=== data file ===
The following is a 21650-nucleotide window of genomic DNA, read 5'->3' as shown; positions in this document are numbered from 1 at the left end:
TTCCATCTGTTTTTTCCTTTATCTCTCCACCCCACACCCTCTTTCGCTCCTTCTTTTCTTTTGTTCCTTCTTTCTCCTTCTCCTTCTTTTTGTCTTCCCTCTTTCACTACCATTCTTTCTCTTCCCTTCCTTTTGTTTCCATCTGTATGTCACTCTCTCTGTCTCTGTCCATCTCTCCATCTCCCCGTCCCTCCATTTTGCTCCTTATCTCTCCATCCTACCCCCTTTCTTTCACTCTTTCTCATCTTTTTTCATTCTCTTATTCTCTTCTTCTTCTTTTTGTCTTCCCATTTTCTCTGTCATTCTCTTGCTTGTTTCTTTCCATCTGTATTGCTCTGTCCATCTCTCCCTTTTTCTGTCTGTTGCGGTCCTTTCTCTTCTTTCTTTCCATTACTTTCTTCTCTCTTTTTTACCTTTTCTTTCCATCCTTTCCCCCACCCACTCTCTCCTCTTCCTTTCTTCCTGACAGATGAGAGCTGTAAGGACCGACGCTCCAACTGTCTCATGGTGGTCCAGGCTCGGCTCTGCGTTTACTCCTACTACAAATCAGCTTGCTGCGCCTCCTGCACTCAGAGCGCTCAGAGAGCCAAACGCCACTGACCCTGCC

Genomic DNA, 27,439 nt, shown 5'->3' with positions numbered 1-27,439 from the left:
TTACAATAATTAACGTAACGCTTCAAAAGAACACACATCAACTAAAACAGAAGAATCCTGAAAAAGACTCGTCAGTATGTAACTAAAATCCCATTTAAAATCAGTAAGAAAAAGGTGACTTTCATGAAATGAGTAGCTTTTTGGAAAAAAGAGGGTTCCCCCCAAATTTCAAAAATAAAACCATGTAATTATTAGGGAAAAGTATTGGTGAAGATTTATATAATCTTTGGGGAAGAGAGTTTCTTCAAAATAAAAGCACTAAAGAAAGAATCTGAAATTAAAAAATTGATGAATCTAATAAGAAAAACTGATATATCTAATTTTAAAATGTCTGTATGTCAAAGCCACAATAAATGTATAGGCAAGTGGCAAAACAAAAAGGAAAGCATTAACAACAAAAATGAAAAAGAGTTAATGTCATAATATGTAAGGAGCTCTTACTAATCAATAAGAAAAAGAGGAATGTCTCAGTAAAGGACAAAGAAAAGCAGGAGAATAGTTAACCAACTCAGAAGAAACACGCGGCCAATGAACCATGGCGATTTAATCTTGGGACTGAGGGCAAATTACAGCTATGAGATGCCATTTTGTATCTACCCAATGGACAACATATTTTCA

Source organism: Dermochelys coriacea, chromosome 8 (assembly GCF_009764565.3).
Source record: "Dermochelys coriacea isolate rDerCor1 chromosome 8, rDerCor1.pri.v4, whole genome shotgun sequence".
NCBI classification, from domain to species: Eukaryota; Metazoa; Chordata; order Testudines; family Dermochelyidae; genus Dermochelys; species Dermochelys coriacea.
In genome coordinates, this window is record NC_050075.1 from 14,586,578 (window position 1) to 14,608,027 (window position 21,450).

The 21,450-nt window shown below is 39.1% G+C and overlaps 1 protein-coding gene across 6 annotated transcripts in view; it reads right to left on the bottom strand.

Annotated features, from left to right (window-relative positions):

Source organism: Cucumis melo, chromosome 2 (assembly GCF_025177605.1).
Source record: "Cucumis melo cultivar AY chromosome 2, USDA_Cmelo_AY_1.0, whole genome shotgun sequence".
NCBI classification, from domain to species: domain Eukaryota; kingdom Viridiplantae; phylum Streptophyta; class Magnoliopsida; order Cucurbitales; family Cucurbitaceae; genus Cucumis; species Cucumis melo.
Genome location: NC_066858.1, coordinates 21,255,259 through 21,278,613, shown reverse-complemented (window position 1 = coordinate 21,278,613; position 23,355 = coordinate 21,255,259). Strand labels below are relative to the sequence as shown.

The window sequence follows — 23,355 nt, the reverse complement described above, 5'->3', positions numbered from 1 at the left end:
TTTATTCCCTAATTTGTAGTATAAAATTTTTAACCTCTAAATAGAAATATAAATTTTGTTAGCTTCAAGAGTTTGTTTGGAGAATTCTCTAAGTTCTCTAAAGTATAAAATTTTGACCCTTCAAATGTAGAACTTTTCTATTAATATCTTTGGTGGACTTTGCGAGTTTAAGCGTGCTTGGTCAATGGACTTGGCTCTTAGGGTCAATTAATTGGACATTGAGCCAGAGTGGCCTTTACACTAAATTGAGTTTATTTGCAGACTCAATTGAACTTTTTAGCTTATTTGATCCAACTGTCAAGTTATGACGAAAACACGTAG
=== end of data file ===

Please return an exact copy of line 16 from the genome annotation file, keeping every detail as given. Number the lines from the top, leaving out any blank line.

TTTATTCCCTAATTTGTAGTATAAAATTTTTAACCTCTAAATAGAAATATAAATTTTGTTAGCTTCAAGAGTTTGTTTGGAGAATTCTCTAAGTTCTCTAAAGTATAAAATTTTGACCCTTCAAATGTAGAACTTTTCTATTAATATCTTTGGTGGACTTTGCGAGTTTAAGCGTGCTTGGTCAATGGACTTGGCTCTTAGGGTCAATTAATTGGACATTGAGCCAGAGTGGCCTTTACACTAAATTGAGTTTATTTGCAGACTCAATTGAACTTTTTAGCTTATTTGATCCAACTGTCAAGTTATGACGAAAACACGTAG